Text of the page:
Cover Story Related:Iran and rise of ISIS-Tactics or Strategy
Intro: Terrorists today are well equipped with science and technology- result of which they are becoming anti-human elements and are gradually emerging as the biggest threat to the world.
The seemingly sudden rise of the Islamic State of Iraq and al-Sham (ISIS), its capture of important cities of Iraq north of Baghdad, control of large areas of Iraq and Syria and the declaration of its leader al-Baghdadi as the Khalifa of the Islamic umma has sent tremors across the whole region and beyond. Iran has sent drones, Russia has supplied Sukhoi jet fighters and the US has despatched 300 military advisors, all to shore up the beleaguered Iraqi government. These developments have coincided with a complete breakdown of the political process in Iraq; months after the national elections were held.
There seems no way forward still as far as, government formation is concerned. Meanwhile, the Kurds have withdrawn from the government of Nouri-al-Maliki citing the latter’s provocative statements and complicity in the fall of Mosul.
Clearly, these are not good times for Iraq. The situation is highly complex with internal issues over the years leading to this implosion. At the margin, external actors, Iran and Saudi Arabia have influenced the flow of events, but neither seems to have factored in the negative consequences of their policies. It is a classic case of tactics being mistaken for strategies.
Iran’s important role goes all the way back to 2003, and was in a way instrumental in the US invasion of 2003. Back then, the US lacked ground intelligence and were heavily reliant for sensitive information on the notorious power-broker Ahmad Chalabi and his Iraqi National Congress. His inputs convinced CIA, and through them President Bush, that Saddam had weapons of mass destruction (WMDs). Unknown to the US and possibly to Saddam himself, Iraqi scientists had dismantled the WMD programme in line with UN resolutions, but at the moment, the US stood convinced and used this to justify the invasion. Within weeks they realised they had been duped, Chalabi’s offices and homes were raided, he was disgraced but the US stood trapped in the quagmire- it turned out, Chalabi was very close to the Iranian establishment.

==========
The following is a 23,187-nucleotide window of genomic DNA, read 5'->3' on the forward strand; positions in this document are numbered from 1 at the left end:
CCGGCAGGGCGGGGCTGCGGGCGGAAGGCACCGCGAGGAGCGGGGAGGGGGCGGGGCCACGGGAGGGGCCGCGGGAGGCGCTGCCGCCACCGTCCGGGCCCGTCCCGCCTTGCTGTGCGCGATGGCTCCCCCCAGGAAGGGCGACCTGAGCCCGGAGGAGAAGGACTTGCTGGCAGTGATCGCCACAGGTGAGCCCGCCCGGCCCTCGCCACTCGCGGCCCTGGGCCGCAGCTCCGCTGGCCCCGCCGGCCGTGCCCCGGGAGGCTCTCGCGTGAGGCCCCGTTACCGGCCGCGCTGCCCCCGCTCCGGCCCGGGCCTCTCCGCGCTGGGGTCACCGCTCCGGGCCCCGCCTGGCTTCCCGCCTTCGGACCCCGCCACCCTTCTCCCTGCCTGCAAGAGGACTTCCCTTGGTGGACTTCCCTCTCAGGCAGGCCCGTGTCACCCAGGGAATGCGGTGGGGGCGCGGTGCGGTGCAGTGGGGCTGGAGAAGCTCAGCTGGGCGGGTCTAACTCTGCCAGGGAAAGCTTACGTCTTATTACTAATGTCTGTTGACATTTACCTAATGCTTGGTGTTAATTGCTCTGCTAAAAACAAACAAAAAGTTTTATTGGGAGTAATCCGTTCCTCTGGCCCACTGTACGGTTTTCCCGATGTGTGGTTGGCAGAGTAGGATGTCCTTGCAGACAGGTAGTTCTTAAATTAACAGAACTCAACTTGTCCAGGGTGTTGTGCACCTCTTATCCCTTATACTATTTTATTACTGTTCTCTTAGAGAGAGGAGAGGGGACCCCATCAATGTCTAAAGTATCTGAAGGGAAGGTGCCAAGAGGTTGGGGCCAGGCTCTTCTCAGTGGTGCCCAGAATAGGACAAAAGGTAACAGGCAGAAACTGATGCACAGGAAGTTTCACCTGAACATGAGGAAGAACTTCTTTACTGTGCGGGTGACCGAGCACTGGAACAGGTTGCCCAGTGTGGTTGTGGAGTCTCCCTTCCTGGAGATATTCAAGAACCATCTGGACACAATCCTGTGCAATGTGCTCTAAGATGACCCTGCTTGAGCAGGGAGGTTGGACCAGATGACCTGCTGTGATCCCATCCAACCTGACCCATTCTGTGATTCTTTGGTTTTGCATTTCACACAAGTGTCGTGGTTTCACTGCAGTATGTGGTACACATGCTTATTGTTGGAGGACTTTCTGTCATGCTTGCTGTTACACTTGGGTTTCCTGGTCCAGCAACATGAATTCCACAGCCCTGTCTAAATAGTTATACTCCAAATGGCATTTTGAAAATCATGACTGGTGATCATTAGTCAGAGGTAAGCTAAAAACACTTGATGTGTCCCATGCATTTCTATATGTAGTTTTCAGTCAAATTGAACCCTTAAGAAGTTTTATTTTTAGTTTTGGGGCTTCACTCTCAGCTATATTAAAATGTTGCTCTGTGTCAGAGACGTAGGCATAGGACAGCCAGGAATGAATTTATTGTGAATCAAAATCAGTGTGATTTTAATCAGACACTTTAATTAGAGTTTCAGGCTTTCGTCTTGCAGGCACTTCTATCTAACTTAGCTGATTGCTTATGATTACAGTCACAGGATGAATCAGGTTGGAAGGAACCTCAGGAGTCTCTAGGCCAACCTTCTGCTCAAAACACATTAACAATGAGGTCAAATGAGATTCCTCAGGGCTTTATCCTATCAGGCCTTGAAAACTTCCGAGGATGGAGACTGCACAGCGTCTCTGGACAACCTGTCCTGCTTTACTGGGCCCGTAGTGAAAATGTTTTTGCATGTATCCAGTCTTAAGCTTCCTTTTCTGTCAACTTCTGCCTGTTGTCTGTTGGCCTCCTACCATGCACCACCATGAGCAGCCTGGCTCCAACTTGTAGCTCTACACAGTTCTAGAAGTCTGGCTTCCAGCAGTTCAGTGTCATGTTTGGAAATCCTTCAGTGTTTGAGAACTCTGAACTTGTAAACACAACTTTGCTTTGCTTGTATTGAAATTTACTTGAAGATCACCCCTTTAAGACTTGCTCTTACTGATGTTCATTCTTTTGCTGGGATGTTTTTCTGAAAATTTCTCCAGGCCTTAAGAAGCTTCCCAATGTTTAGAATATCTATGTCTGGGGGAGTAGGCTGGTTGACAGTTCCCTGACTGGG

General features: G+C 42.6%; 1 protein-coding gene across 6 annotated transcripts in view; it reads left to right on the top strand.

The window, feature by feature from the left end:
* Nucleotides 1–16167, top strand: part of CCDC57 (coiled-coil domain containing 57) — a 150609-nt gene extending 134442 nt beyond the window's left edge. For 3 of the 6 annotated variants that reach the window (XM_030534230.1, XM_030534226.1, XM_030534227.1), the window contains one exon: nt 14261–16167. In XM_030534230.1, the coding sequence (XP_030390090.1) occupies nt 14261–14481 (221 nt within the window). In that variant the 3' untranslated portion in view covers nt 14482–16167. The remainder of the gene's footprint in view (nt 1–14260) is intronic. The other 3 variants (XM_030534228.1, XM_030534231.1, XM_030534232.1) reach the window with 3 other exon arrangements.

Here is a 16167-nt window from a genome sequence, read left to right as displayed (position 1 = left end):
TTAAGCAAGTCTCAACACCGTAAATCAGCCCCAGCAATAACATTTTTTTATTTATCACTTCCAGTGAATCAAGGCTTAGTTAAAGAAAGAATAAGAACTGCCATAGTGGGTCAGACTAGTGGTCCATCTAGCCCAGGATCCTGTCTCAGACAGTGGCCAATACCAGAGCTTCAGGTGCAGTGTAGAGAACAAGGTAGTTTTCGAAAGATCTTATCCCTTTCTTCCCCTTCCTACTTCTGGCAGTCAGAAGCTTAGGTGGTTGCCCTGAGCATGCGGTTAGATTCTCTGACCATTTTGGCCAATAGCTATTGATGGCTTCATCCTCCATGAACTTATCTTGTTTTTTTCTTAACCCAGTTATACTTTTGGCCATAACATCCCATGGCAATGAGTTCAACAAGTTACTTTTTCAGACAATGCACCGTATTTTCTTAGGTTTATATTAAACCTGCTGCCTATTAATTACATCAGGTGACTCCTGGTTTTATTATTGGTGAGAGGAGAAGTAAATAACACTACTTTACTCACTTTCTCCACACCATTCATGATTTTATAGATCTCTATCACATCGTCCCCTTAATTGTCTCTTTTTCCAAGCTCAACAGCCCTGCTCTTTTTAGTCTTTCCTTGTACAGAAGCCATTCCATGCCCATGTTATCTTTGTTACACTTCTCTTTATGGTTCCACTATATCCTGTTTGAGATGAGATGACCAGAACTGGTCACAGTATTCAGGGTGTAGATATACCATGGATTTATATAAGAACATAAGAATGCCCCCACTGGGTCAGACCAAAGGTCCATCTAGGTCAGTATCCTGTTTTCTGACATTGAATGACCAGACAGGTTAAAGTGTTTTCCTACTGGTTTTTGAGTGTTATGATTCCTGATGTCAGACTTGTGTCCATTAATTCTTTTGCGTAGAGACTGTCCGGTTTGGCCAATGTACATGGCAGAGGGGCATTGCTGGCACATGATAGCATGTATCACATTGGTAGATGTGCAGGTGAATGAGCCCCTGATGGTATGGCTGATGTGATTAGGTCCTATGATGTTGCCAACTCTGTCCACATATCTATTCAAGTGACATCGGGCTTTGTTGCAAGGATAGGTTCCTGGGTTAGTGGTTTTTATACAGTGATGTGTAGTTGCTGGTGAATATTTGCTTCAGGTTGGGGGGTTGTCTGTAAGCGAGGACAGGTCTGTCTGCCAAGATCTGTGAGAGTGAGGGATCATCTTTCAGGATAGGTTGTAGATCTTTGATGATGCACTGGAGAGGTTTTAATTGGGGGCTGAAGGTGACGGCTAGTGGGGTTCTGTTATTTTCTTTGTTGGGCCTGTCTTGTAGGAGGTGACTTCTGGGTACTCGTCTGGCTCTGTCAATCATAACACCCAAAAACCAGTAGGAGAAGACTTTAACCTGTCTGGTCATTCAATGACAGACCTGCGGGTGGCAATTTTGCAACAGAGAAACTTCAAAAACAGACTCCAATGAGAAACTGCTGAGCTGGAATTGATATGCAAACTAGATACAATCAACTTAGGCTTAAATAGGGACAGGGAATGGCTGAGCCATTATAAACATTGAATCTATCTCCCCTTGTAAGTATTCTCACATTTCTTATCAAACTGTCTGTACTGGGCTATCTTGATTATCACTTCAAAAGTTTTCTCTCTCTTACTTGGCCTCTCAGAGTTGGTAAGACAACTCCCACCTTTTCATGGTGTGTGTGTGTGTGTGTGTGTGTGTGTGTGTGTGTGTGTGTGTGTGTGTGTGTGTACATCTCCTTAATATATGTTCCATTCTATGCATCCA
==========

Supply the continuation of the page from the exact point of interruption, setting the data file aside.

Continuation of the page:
The other piece of ‘information’ that Chalabi gave the Americans was that the persecuted Shia majority was so desperate that that they would welcome the US army. The then US Deputy Defence Secretary, Paul Wolfowitz, an expert on West Asia, agreed with this assessment, which was made public. The reality turned out to be the opposite. Saddam’s persecution of the Shias was a reality. When the Americans turned on the heat on al-Sadr, he simply skipped out of Sadr city, his stronghold, and based himself in Iran- on whose behalf he had been acting all along. The result was that the Americans were first provided dodgy intelligence for that they were looking for, and were then firmly trapped in a situation from which there was no easy withdrawal. The US’ attempt to link Saddam with Al-Qaeda was misconceived to begin with, but it landed up creating circumstances for the latter to begin operations in Iraq.
Having learnt from their unsuccessful attempts in Afghanistan to craft an inclusive political set-up, the US did craft a complicated consensus among the Iraqi political elite. A parliamentary democracy requiring formal alliance making among parties with key position distributed amongst different religious sects/ ethnicities was probably the only viable way forward.
The powerful Prime Minister was to be a Shia, a Sunni would be the Speaker of Parliament and a Kurd would hold the ceremonial office of President, for example. This arrangement allowed both feuding Kurdish leaders to be accommodated and also demonstrated that this was a federal set-up.
However, with Nour al-Maliki becoming prime minister and replacing Iyad Alawi in 2010, this fine balance started unravelling. Nour al-Maliki distanced himself from the US. He moved closer to Iran, and acted as their proxy. In the bargain, Iran emerged as the main arbiter in domestic Iraqi issues, with even president Jalal Talabani having to go to Teheran to help arrive at compromises. Simultaneously, anti-Sunni armed militias started to operate and target senior Sunni political leadership. They were even targeted politically. A Sunni vice president Tariq Hashemi had to flee the country.
The end-result was that the Sunni heartland, particularly the large province of Anbar, which had worked with the Americans to eliminate Al-Qaeda, turned against the Iraqi government.
The conflict in Syria spilled over in the ungoverned parts of Iraq, and with the ISIS fighting the Iran-supported Assad regime—congruence of interests developed between the Sunni groups in Iraq and the ISIS. The result – Iraq itself is facing severe challenge.
Saudi Arabia has in its own way being instrumental in the rise of the ISIS. Removal of the minority Alawite regime of Assad has become an article of faith for the Saudis and other Arab states as a way to keep Iran down and enforce their primacy in the Muslim world. Today, the ISIS is focussed on removing two Shia-run countries but like Al-Qaeda, a Frankenstein unleashed cannot be controlled. Those who argue that autocracies, unlike democracies, can think long-term would be hard pressed to explain Iranian and Saudi actions in Iraq and beyond.
Lt Gen (Retd)
-Shakti Sinha (The writer is a retired IAS officer)